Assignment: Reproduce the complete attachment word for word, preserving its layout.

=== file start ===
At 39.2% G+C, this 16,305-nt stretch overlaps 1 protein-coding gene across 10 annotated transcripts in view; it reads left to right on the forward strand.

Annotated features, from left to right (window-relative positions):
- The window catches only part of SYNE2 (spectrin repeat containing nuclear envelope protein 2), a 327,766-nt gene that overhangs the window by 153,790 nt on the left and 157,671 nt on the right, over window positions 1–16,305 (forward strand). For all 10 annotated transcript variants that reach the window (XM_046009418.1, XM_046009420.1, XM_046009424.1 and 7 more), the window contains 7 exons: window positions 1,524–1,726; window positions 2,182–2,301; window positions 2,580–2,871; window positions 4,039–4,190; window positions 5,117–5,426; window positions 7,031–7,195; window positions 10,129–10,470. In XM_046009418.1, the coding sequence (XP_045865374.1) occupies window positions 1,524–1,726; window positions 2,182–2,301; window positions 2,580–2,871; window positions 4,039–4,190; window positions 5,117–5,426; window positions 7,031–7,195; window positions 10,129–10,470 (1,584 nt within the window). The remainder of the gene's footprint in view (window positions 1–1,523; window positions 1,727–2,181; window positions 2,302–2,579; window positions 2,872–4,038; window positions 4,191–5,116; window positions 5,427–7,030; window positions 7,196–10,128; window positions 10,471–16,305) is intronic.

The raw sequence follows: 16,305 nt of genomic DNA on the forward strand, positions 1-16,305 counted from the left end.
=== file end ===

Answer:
At 39.2% G+C, this 16,305-nt stretch overlaps 1 protein-coding gene across 10 annotated transcripts in view; it reads left to right on the forward strand.

Annotated features, from left to right (window-relative positions):
- The window catches only part of SYNE2 (spectrin repeat containing nuclear envelope protein 2), a 327,766-nt gene that overhangs the window by 153,790 nt on the left and 157,671 nt on the right, over window positions 1–16,305 (forward strand). For all 10 annotated transcript variants that reach the window (XM_046009418.1, XM_046009420.1, XM_046009424.1 and 7 more), the window contains 7 exons: window positions 1,524–1,726; window positions 2,182–2,301; window positions 2,580–2,871; window positions 4,039–4,190; window positions 5,117–5,426; window positions 7,031–7,195; window positions 10,129–10,470. In XM_046009418.1, the coding sequence (XP_045865374.1) occupies window positions 1,524–1,726; window positions 2,182–2,301; window positions 2,580–2,871; window positions 4,039–4,190; window positions 5,117–5,426; window positions 7,031–7,195; window positions 10,129–10,470 (1,584 nt within the window). The remainder of the gene's footprint in view (window positions 1–1,523; window positions 1,727–2,181; window positions 2,302–2,579; window positions 2,872–4,038; window positions 4,191–5,116; window positions 5,427–7,030; window positions 7,196–10,128; window positions 10,471–16,305) is intronic.

The raw sequence follows: 16,305 nt of genomic DNA on the forward strand, positions 1-16,305 counted from the left end.